The Number One Movie in America: Purple Rain
By Sean Collier
September 26, 2020
“Purple Rain,” the iconic, Oscar-winning musical seemingly borne straight from a place deep in Prince’s subconsciousness, was only the number one movie in America for a single week.
That seems low for such a cultural touchstone — especially one that launched one of the most successful soundtracks ever recorded. While the film only topped the charts for a few days, the album “Purple Rain” sat atop Billboard for 24 consecutive weeks.
Here’s the impressive thing, though: There have been few more loaded weeks in the history of the multiplex than the week “Purple Rain” won.
Among the films Prince climbed over to get to the top that weekend: “Ghostbusters,” “Gremlins,” “The Karate Kid,” “The NeverEnding Story,” “Indiana Jones and the Temple of Doom,” “Muppets Take Manhattan,” “The Last Starfighter” and “Revenge of the Nerds.” Plus the debuting “Meatballs Part II.” Oh, and Disney, still opting for periodic re-releases rather than dealing with the nascent home video market, dropped “The Jungle Book,” which landed in third.
So yeah, it only won one weekend, but what a weekend.
As impressive as that murderer’s row of hits is, the big deal is that “Purple Rain” managed to topple “Ghostbusters.” The comedy megahit had just won seven consecutive weekends, holding the throne for most of June and July; it had its sights set on August until Prince interrupted the parade.
In fact, “Ghostbusters” did triumph in August, too. “Purple Rain” wasn’t robbed of a repeat win by a newcomer, but rather by “Ghostbusters” reclaiming the top spot in its ninth weekend.
Temporarily halting the ghost train speaks to how culturally dominant Prince was in 1984. “Purple Rain” would go on to make $68.3 million in its initial release — good for 11th in a blockbuster-filled year — and earn Prince both Grammys and an Oscar (for Best Original Song Score, a category that was dropped the following year). His videos — including “When Doves Cry,” a song written overnight when “Purple Rain” director Albert Magnoli asked Prince for another song dealing with the film’s themes — were in heavy rotation on the ascendent MTV. Andy Warhol started painting Prince.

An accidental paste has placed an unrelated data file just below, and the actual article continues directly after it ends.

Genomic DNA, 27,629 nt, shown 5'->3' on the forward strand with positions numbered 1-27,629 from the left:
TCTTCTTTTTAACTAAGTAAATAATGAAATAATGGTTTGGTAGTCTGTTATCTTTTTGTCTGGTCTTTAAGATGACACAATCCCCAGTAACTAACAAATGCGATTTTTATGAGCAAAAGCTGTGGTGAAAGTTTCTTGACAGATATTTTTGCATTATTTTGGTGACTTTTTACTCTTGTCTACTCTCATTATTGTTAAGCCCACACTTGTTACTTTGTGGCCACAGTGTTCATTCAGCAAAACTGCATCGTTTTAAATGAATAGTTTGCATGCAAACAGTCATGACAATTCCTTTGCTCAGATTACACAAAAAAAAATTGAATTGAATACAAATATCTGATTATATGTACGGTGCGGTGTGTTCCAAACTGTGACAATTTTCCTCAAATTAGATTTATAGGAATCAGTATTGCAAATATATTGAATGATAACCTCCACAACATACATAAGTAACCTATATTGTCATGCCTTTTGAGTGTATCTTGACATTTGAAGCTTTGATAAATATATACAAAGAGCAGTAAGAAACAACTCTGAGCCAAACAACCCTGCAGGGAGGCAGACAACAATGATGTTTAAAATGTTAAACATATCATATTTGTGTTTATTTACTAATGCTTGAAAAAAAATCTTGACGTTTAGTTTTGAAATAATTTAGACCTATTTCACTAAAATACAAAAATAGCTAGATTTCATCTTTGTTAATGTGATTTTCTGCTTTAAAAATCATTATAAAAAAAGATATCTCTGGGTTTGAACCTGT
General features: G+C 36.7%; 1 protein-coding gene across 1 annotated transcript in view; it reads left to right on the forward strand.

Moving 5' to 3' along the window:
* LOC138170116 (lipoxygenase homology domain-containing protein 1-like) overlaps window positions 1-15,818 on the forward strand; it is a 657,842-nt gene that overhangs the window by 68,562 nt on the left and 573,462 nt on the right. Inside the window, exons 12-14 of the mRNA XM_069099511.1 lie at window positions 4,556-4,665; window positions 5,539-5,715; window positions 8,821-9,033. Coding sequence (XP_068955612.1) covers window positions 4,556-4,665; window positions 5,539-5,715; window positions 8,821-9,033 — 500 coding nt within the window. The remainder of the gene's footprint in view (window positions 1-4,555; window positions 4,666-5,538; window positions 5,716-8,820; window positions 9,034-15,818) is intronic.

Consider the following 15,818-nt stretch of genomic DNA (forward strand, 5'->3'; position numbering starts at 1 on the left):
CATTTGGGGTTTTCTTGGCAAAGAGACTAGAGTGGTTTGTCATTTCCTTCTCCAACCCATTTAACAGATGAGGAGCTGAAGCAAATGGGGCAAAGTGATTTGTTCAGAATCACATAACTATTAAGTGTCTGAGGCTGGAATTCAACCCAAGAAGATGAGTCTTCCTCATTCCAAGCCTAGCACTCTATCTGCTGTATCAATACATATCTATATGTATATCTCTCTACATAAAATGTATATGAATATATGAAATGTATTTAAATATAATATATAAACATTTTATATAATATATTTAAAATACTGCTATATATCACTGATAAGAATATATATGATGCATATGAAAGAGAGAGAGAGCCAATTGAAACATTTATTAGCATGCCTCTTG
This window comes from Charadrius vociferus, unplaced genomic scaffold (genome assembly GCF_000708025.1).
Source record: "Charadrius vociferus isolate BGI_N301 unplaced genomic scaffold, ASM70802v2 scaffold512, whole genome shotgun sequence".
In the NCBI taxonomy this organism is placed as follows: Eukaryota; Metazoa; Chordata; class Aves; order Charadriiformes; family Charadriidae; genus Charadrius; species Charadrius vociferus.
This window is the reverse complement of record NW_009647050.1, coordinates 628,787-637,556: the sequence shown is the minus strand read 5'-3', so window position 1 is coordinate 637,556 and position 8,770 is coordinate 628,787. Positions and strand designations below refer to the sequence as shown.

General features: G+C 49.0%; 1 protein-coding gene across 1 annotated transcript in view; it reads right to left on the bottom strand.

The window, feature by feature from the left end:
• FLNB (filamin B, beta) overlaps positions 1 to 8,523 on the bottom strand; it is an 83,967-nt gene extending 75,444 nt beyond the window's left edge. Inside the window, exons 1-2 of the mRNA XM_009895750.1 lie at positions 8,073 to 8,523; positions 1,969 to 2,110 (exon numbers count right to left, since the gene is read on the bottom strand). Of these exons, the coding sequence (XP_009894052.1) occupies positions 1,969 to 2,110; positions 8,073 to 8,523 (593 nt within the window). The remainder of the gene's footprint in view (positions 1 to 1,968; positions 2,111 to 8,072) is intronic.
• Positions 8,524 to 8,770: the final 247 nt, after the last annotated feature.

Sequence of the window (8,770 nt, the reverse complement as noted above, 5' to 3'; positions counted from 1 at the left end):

At one point, he had the number one song, film and album in the country — simultaneously.
Looking at “Purple Rain” 36 years later is an object lesson in how powerful Prince’s charisma and appeal was. On paper, the film is a mess; an underwritten love story and problematic parable about cycles of domestic abuse, the script for “Purple Rain” would produce no more than a 30-minute short without all the music. Some scenes feel like an art film, while others — look for Morris Day’s knock-off “Who’s on First” routine — feel like community-theater farce.
None of that matters. Because Prince is really, really Prince in this movie.
That includes a number of full-length performances, including breathtaking renditions of “Let’s Go Crazy,” “I Would Die 4 U” and the title track. While his relationship with the young singer Apollonia is certainly odd, the chemistry between them makes for some captivating scenes (and one that certainly had the MPAA considering an X rating).
Moreover, Prince is so delightfully, charismatically, confusingly weird at all times that you can’t turn away. Even in a throwaway scene about a go-nowhere subplot, Prince makes things indelible by performing a surprisingly adept ventriloquism routine with a tiny Dracula puppet. (It may be a Prince puppet. This puppet exists somewhere on the Prince-to-Dracula spectrum.)
Not much about “Purple Rain” should work — and yet everything does.
“Purple Rain” is the subject of the latest episode of The Number One Movie in America, a look back at past box-office champions. Each episode’s film is drawn at random from a list of every number-one movie since 1977. Please listen and subscribe!
Next time: The sequel to the film that launched one of the best-selling soundtracks of all time. (No, not “Graffiti Bridge,” a different one.)